Dunedin - City of tradition
Dunedin - City of tradition
Dunedin, city of tradition and fine architecture, gives us excellent dining experiences and very crisp but fine weather. If you are an Aucklander despairing of losing our built heritage and architectural future, then a Dunedin visit may be just what you need.
On previous travels south we have been on road trips, so enjoying an aerial view of the Alps from 30,000+ feet is a rare treat. Today the clear sky, gives a view west across to pure white snow covered mountains, with Mt Cook clearly head and shoulders above the rest. It’s a little bumpy descending into Dunedin but we are soon on the ground, collecting our bags and finding the Thrifty rental car office. This involves an outside excursion into a fierce wind reducing the air temperature dramatically. Our small, nicely presented Toyota Corolla is perfect for our stay.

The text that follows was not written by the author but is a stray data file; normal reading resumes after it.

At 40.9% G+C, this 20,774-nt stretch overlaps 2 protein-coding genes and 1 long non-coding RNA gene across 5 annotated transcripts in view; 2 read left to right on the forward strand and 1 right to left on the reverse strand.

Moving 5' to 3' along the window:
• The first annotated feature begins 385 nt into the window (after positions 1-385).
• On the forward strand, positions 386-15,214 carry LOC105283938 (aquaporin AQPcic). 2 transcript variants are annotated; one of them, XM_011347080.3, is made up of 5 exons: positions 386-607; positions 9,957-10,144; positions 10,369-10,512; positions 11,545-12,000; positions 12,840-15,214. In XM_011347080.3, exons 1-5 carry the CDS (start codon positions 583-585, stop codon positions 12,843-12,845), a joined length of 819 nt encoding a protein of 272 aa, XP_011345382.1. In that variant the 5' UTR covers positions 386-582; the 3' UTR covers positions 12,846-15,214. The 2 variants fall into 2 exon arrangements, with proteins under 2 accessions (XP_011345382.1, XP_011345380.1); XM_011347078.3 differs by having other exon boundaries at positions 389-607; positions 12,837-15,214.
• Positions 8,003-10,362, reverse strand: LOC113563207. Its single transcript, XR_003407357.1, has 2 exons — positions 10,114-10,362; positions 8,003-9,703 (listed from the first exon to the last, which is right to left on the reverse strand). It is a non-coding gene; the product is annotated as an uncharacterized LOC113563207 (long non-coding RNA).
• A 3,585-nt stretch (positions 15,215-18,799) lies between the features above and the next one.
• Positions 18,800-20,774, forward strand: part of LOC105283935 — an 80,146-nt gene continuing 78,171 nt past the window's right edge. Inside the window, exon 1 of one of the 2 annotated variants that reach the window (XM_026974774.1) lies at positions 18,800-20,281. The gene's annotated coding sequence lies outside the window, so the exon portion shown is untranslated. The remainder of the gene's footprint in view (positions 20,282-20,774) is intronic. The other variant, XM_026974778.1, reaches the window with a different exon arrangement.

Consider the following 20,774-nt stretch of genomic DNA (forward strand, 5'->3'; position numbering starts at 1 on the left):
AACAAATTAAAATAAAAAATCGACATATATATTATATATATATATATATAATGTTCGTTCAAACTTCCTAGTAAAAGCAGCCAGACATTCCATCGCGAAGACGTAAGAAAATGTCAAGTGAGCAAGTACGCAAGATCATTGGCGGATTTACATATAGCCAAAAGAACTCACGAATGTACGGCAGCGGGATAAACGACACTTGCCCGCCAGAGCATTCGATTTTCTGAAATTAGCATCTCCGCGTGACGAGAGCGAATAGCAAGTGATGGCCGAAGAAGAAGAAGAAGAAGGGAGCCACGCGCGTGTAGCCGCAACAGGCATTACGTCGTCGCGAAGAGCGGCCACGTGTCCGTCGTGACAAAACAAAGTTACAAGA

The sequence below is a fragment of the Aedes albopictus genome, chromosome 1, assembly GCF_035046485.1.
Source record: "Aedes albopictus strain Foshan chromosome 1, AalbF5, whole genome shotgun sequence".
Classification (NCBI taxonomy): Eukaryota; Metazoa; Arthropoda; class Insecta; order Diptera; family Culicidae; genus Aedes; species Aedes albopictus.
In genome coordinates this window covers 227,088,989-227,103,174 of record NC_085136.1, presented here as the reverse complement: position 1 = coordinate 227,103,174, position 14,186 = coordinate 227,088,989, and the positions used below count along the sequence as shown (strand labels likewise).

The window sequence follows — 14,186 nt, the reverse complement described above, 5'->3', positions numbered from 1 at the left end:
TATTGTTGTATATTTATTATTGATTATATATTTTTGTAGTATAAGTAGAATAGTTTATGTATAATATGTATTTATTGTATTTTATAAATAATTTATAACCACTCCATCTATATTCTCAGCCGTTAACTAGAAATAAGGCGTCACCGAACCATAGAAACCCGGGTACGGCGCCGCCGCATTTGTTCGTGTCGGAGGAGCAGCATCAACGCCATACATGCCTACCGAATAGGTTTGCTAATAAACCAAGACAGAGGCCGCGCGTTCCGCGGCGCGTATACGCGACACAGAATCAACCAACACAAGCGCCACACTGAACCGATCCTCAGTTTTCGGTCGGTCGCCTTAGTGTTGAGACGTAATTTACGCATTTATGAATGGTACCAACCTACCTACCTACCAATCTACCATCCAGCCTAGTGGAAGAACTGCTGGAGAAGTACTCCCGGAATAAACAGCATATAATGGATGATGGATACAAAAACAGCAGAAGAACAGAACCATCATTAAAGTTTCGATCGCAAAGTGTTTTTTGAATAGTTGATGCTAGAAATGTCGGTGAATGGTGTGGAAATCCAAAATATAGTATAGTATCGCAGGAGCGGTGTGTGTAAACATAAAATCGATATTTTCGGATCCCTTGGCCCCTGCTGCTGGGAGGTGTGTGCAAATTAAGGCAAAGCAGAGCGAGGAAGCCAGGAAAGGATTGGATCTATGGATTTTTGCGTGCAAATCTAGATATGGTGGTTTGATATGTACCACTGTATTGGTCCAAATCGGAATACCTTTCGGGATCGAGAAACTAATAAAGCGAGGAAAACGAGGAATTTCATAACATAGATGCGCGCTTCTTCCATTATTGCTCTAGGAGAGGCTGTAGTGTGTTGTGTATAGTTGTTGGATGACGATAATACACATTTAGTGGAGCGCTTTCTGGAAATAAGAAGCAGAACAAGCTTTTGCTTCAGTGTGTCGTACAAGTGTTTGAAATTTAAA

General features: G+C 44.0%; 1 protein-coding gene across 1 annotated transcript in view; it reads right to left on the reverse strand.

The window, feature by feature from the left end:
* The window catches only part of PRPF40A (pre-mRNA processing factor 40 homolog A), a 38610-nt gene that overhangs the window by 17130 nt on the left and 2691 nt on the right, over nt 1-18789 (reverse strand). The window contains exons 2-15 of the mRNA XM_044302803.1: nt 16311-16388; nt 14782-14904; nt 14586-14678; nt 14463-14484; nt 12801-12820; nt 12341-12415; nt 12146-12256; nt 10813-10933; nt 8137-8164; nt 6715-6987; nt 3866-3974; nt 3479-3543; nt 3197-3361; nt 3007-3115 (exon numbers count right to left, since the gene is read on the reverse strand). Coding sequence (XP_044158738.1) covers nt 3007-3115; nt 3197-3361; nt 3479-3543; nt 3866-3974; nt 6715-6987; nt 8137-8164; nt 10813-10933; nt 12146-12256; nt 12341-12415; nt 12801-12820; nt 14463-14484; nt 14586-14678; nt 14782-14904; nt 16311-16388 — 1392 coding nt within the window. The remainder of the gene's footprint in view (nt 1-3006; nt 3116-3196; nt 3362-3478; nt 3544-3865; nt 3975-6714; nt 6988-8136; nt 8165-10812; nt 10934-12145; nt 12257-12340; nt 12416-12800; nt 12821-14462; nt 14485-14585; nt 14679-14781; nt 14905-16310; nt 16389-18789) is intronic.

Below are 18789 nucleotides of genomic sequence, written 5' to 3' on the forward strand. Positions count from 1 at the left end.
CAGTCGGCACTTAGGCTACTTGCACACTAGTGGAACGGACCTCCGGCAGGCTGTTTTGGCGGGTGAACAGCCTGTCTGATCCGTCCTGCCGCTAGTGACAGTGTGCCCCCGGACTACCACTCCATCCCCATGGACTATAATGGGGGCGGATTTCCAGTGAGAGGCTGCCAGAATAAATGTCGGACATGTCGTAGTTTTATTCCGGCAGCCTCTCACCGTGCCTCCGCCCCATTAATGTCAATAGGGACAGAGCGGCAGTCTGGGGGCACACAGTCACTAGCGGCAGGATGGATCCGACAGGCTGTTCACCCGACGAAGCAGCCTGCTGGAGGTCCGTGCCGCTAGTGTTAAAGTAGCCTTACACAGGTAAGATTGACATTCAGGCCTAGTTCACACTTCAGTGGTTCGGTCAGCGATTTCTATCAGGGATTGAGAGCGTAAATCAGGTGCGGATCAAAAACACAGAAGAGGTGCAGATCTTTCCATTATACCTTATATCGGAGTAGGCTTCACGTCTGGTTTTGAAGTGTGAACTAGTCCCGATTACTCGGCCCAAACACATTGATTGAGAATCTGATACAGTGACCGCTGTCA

Looking back in time, Dunedin was a very prosperous city in the late 19th century with Otago gold being the driver. Established by Scottish immigrants in the 1850s much of the architecture of those times is preserved today. Originally named New Edinburgh, Dunedin (Dun Eideann) being the Scottish Gaelic form of Edinburgh, was eventually chosen. Otago University, founded in 1869 was and still is a focal point of Dunedin culture with the impressive presence of the clock tower complemented by the stylishly traditional Professorial houses nearby. The Leith River runs very prettily through the grounds, discharging some distance on into the Otago Harbour. Otago University contributes enormously to Dunedin both economically and from the unique student lifestyles. 19th century houses close to central Dunedin are very sought after as accommodation by students during the academic year. The challenge for students coming from the North Island would be coping with the intensely cold winter weather.